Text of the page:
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Peres predicts peace with Syria

Peres: 'There will be peace between Syria and Israel, sooner or later'

'Four Israeli prime ministers indicated they are ready to give back the Golan Heights and at the last moment the Syrians backed out'

'If they want to talk, let them come and talk'

(Photo: Amit Shabi)

Vice-Premier Shimon Peres says he is certain there will be peace between Syria and Israel "sooner or later." In an interview with The Jerusalem Post on Thursday, Peres said there was no alternative. "They won't have a choice. Nobody has a choice. War becomes so expensive. It doesn't bring any conclusion. It doesn't have any justification."

Two months ago, Peres caused controversy by inviting Syrian President Bashar Assad to peace talks in Israel. At the time he said that if Assad wanted a meeting, he was certain Israel would agree. Prime Minister Ehud Olmert later distanced himself from the remarks.

"I have not changed my view," said Peres, "but I knew that what was published [about Assad] was inaccurate. This week President Assad made his position clear in Moscow. He said: 'I am not looking for direct talks with Israel; I am looking for direct talks with the United States.' Now, if he wants to talk with the United States, let him go and talk with them. Israel is not the United States."

Peres said he was all too familiar with Syrian maneuvering. "I negotiated with [Hafez Assad] the father of the president. I got a message from the United States that 'He wants to make peace; he's ready to go a long way and he accepts my proposals.' That was March 1996. We were supposed to have elections in November.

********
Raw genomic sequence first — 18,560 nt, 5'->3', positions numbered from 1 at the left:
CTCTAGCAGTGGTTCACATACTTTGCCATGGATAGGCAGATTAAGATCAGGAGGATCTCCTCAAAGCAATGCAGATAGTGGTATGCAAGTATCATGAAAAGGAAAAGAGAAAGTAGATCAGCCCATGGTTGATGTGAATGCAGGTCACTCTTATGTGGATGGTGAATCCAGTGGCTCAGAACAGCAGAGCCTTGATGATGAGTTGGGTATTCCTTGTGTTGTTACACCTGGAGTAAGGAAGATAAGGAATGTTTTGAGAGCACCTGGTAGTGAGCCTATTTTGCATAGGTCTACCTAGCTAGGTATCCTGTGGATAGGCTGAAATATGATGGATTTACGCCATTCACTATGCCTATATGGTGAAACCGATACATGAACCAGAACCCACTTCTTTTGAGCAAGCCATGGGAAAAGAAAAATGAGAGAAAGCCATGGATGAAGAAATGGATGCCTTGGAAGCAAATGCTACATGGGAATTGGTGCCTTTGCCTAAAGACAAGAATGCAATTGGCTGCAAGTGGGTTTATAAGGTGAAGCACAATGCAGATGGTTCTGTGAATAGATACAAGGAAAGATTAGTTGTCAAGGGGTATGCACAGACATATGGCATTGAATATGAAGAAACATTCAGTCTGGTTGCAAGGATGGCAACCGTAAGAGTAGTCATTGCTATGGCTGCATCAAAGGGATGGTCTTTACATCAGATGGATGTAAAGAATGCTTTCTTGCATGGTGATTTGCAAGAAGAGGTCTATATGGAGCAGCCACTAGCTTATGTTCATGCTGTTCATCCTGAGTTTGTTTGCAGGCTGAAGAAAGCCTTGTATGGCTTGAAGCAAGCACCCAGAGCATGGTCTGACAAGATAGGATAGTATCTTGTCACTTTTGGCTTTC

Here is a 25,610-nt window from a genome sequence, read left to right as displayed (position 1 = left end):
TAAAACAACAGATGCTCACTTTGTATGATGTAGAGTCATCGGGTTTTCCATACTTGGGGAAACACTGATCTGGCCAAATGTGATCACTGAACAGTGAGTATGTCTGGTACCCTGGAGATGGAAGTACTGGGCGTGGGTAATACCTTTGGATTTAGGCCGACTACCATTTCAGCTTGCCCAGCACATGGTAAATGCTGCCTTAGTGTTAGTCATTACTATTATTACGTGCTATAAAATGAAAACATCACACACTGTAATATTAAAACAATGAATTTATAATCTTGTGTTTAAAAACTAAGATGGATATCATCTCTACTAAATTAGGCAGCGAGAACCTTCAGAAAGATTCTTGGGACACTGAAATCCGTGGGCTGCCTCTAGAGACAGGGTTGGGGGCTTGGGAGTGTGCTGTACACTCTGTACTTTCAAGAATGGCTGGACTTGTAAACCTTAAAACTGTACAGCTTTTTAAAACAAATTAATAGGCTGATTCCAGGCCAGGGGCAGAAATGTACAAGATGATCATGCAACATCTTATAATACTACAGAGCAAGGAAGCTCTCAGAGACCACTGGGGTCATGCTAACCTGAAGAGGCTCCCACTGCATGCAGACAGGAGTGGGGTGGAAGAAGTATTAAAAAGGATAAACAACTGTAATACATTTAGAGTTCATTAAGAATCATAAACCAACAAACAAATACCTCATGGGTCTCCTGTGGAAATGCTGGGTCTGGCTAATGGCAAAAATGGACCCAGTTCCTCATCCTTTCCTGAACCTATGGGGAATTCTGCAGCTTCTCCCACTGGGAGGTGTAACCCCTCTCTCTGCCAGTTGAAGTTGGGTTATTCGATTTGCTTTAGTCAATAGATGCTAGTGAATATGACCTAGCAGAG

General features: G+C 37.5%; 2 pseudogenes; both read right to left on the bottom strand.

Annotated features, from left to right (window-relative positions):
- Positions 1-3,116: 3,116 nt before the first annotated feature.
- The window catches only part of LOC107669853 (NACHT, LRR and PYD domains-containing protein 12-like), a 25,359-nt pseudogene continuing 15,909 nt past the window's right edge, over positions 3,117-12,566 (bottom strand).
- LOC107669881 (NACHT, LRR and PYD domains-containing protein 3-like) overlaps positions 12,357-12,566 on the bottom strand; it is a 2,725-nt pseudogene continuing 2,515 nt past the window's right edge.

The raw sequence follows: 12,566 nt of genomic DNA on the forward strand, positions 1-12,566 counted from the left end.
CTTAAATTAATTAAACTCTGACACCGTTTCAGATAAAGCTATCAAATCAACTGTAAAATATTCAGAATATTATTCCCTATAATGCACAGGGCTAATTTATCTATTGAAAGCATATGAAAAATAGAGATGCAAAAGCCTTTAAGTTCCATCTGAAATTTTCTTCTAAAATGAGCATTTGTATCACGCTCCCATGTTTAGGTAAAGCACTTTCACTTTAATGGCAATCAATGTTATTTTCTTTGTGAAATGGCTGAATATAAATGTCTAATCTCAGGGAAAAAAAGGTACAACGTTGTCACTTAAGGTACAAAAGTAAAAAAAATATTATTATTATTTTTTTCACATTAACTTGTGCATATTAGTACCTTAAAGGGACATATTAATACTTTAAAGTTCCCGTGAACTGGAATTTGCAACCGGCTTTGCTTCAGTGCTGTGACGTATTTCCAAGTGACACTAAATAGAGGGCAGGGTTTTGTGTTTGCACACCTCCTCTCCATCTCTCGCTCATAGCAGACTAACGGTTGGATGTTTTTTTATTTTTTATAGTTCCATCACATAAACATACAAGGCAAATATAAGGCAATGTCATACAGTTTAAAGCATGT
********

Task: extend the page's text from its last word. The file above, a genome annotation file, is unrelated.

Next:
"I said, 'Look if you want to make peace, it has to be before the elections. I cannot go to the elections with an open stomach, saying that I suggested [peace] but got no answer.' I said, 'If you want to do it in a few months, let's meet and conclude the outstanding issues.'

(Photo: Amit Shabi)

"I got a reply that he was ready to meet but couldn't give me a date. I answered, jokingly, that a girl without a date is like a date without a girl. You have to have the two together otherwise it's nonsense."

In short, Peres said, the Syrians were "all the time maneuvering." In a presumed reference to himself, Yitzhak Rabin, Binyamin Netanyahu and Ehud Barak, he said: "Four Israeli prime ministers indicated they are ready to give back the Golan Heights and at the last moment, for reasons which are hard to explain, the Syrians backed out. So again, if they want to talk, let them come and talk. They cannot do it by proxy. They can not do it indirectly and they can not go to America and talk with America about how to make peace with Israel."

Peres said the Assads were so cautious because they represented a minority in Syria. "The inner situation in Syria is not simple. The Alawite tribe that the Assad families belong to is not more than 11 or 12 percent. From time to time, they permit themselves to issue declarations, but when it comes to [substantive] moves, they are extremely careful. On top of it, when the Syrians were in Lebanon they developed a great interest in the Lebanese economy and today maybe a third of Syria's revenues come from Lebanon.

"That's the reason why they keep so close to the Hezbollah. Hezbollah is the only party in Lebanon that wants to protect the interests of Syria."

About Shimon Peres

Shimon Peres was born in 1923 in Belorussia and immigrated with his family in 1934.

Peres is a former Vice-President of the Socialist International; former chairman of the Labor Party and an architect of the 1994 Oslo Accords, for which he was awarded (with Yitzhak Rabin and Yasser Arafat) the Nobel Peace Prize.